Edgewise in Stowe uses a Wintersteiger Race NC stone-grinding machine to tune Nordic skis from throughout New England, and has recently partnered with SkiRack in Burlington for tuning services. Edgewise is one of the first shops in the U.S. to provide such elite tuning services to the general public.
The Nordic staff at Skirack recommends the right grind for the customer based on temperature range and snow condition. The skis are delivered weekly to Edgewise for grinding and then given a hotbox wax treatment upon their return.
The partnership gives all skiers access to this elite level grinding service (skiers ship their skis to Edgewise from around the country for this service), as well as service from an elite Nordic retail shop.
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“Doc Says I Tore My Rotor”
ORTHOPAEDICS 101BASIC ANATOMY
Understanding the relevant anatomy is the key for successful treatment and prevention of musculoskeletal injuries. This article is intended as a crash course in basic orthopaedic anatomy.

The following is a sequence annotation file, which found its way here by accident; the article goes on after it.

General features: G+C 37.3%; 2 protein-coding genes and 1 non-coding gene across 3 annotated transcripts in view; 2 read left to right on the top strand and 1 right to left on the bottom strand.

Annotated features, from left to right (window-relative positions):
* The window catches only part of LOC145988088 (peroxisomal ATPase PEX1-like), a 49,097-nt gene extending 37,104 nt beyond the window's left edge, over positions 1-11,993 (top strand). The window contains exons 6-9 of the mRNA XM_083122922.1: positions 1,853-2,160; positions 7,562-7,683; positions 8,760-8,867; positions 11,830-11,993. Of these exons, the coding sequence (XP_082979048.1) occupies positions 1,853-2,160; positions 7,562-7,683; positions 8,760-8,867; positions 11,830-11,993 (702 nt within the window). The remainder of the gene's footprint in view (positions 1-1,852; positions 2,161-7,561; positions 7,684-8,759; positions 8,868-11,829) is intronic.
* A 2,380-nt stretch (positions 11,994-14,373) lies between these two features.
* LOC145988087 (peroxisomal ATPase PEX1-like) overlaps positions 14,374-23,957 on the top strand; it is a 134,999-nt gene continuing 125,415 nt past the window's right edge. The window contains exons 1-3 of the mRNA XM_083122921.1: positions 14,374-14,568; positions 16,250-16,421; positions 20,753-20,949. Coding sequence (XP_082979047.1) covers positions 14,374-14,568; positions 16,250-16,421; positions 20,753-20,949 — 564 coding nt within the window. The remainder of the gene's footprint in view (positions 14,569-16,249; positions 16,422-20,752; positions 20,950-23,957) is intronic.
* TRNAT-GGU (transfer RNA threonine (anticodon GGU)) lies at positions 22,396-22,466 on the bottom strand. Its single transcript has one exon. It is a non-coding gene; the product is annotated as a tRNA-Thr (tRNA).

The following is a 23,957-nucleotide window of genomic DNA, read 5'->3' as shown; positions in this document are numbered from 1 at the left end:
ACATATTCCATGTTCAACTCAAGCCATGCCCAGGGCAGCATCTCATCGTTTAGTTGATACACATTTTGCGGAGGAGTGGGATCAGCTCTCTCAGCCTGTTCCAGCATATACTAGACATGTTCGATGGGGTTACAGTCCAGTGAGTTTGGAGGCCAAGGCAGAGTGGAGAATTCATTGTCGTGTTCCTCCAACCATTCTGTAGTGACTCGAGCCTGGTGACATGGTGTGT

JOINTS — There are 230 joints in the adult human body. A joint is simply the articulation or meeting between two bones. Articular cartilage is the bearing surface of a joint. Joints are usually stabilized by surrounding ligaments. When a joint comes fully out of position, it is called a dislocation. When it comes partially out of position, it is called a subluxation. If a joint is dislocated and stays stuck out of position, it needs to be set, or reduced. Often this can be done with just traction and relaxation. When a joint dislocates, it is more likely to keep dislocating. This is called joint instability. Commonly injured joints include the shoulder, elbow, small joints of the hand, hip and knee-cap joint. Therapy, bracing or surgery may be necessary to treat an unstable joint that keeps dislocating or subluxating. CARTILAGE — Articular cartilage is the bearing surface of a joint. It is normally white and smooth, like a cue ball, but slightly soft. Cartilage has no nerves or blood vessels in it, so unfortunately, when it is damaged cartilage is a tissue that cannot repair itself, like most other tissues can. Cartilage damage can occur from acute trauma or from overuse and degeneration over time. DECEMBER 2014